What your view of sports and life would be if you had too many concussions
This movie is on my list of essential films.
NOTE: This installment of Sports Analogies Hidden In Classic Movies is being done as part of a blog-a-thon celebrating The Great War, or as we Americans call it…World War I. This is an event hosted by a classic film well worth your time known as Maddy Loves Her Classic Films. The title is no lie, and that love shows in her writing. Check it out today, along with the rest of the blogs recommended in the Dubsism Blog Roll.
As a “Blogger’s Cut,” this post was previously published on Dubsism, but new content has been added just for this blog-a-thon.
While this movie is somewhat dated, a bit fictionalized, and has more than one moment which red-lines the “Corny-o-Meter,” it’s still one of my favorites, precisely because of the hidden message I will discuss in a bit.
The story is based on the life and war service of Alvin York, who went from humble beginnings to being one of the biggest American military heroes ever. The movie begins with his bucolic existence in 1916 Tennessee. At first, York is little more then a rabble-rousing, hard-drinking rube who has a talent for marksmanship. The turning point comes when York finds religion when he is struck by lightning while drunk and seemingly on his way to kill a man who cheated him in a deal for some farmland.
After this epiphany, America’s involvement in World War I begins and York is drafted. At first, he claims to be a conscientious objector since he believes the Bible forbids killing. But his skill handling a rifle combined with a speech on good and evil from his commanding officer leads to York’s becoming a sergeant and a squad leader. In the film’s defining action sequence, York and his men are under murderous fire until he flanks a German position and captures a large number of enemy soldiers; an action which saved the lives of many of his men.
The Hidden Sports Analogy:
When York first enters the Army, he is treated badly for having been a conscientious objector. At the time, such a stance was seen as un-patriotic, and York was seen as a potential troublemaker or worse because of it. But when he met a leader who understood how to recognize and tap into the potential in people, great things happened.
The hidden sports analogy here is in Seattle Seahawks quarterback Russell Wilson. Many people forget that Wilson had a less-than-amicable end to his playing days at North Carolina State, and even after he had a huge year after his transfer to Wisconsin, his size combined with his expressed interest in also pursuing a career in baseball led many to dismiss his prospects as an NFL quarterback. Even the team that took him didn’t do so until the third round, and even then, the Seahawks were willing to start the season with a career back-up named Matt Flynn.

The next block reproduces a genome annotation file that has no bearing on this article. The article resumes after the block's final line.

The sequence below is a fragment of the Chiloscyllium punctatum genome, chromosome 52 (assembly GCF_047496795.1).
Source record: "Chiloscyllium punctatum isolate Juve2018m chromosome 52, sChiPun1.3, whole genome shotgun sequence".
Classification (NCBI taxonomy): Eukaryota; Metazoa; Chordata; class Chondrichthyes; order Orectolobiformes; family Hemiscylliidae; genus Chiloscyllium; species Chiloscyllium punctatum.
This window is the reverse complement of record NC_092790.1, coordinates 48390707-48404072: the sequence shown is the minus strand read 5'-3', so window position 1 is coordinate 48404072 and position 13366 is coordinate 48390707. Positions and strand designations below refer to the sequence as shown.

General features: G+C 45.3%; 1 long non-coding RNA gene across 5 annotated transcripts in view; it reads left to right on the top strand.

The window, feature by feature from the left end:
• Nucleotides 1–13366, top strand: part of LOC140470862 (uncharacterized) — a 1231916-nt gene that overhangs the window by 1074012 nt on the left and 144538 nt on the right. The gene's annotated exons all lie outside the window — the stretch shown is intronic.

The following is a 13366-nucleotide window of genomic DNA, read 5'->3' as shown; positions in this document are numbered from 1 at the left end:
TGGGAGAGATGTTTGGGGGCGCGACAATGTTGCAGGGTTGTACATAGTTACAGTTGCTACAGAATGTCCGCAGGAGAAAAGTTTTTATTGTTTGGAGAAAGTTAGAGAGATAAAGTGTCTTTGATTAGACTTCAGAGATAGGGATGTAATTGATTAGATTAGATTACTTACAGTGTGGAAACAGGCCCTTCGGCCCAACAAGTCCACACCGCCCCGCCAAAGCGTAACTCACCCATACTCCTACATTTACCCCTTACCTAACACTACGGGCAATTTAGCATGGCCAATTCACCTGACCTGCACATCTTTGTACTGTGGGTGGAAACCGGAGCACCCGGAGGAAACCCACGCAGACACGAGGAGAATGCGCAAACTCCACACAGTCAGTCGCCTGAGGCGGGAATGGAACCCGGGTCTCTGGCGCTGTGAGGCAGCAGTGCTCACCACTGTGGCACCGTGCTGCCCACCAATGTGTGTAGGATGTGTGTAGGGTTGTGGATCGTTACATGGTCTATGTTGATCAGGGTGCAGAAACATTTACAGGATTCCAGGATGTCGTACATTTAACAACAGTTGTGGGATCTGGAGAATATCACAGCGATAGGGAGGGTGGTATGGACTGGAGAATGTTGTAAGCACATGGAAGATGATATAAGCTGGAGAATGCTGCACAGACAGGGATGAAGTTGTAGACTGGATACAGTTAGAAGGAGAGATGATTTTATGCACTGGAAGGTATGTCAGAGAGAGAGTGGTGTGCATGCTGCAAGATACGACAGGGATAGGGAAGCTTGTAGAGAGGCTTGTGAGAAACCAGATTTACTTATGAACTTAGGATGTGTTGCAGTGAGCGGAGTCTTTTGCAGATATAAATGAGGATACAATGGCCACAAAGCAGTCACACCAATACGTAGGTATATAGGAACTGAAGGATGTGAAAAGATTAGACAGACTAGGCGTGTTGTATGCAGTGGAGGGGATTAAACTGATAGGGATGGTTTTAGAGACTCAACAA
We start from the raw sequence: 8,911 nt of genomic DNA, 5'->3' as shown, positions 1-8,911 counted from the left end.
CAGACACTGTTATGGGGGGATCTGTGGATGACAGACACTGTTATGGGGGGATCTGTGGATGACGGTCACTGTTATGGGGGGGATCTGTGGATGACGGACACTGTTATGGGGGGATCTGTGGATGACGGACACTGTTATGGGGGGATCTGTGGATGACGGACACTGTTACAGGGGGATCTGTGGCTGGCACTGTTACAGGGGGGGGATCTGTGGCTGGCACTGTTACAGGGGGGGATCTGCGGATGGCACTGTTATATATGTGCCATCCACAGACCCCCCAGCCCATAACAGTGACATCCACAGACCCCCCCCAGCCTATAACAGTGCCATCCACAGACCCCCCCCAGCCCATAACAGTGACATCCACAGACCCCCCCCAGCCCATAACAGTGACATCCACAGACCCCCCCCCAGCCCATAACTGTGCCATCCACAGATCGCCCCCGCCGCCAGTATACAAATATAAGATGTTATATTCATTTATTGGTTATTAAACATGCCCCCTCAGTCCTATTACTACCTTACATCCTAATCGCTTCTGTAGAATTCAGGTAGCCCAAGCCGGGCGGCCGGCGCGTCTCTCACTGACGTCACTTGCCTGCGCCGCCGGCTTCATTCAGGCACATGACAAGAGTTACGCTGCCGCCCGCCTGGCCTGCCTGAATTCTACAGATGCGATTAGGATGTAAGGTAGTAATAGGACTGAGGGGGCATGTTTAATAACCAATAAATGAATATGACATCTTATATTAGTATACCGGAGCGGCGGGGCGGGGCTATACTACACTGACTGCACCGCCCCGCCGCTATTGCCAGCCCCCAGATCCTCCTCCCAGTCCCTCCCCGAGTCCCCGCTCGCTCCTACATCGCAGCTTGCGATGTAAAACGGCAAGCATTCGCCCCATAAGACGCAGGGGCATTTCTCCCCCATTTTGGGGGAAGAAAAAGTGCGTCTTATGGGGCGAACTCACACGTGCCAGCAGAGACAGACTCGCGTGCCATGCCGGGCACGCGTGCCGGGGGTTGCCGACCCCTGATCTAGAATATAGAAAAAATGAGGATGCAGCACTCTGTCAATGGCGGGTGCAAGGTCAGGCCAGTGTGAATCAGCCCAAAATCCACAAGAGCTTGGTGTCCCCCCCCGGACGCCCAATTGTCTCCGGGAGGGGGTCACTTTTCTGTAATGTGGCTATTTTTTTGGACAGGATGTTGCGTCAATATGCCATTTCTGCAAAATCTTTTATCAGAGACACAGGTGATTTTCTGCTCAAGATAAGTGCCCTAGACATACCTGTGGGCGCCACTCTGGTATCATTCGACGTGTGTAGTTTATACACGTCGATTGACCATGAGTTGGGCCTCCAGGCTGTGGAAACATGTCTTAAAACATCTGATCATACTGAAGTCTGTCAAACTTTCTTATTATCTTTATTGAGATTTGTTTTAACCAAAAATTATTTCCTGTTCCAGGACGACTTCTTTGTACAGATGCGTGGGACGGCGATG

But once Wilson got on the field, the difference was as striking as Sergeant York’s storming of the German trench. By the end of the next season, Wilson led the Seahawks to their first Super Bowl title and established himself as an MVP-caliber player.
The Blogger’s Cut Bonus Analogy:
Tom Brady doesn’t win the MVP every year. Max Scherzer doesn’t win the Cy Young every year. The reason why is the same as to why they cut off Walter Brennan at three Academy Awards. Brennan took home an Oscar each for Come and Get It (1936), Kentucky (1938), and The Westerner (1940). That’s pretty impressive for an actor considering Brennan is certainly no “leading man” type, but only Katherine Hepburn has won more total Academy Awards for an on-screen category than Brennan.
Moreover, one can make an argument that Brennan could have won a fourth Oscar in 1941 for “Sergeant York.” Bring on all the Donald Crisp, Sydney Greenstreet, or pro-whomever arguments you like, it’s really hard to picture a supporting character in almost any movie whose role is as important to the plot as Brennan’s “Pastor Pile” is in this film.
Think about it. If you’ve seen “Sergeant York,” you know that Gary Cooper’s “Alvin York” is the epitome of a “dynamic character;” York undergoes a tectonic transformation in his core principles, and every time he has a crisis of conscience along that travail, Brennan’s “Pastor Pile” is there to advise. In other words, the plot of this film doesn’t hold up without the “Pastor Pile” role.
The problem is that be it sports or cinema, all awards are all about popularity and politics. That means in 1941, there was no way the elites of Hollywood were going to give a fourth Oscar to a goofy-looking guy with a funny voice when at the time, Hollywood royalty like Spencer Tracy or Bette Davis only had two.
The Moral of the Story:
Greatness often exists in places you wouldn’t think to look for it. Even when it is found, it doesn’t always get rewarded.
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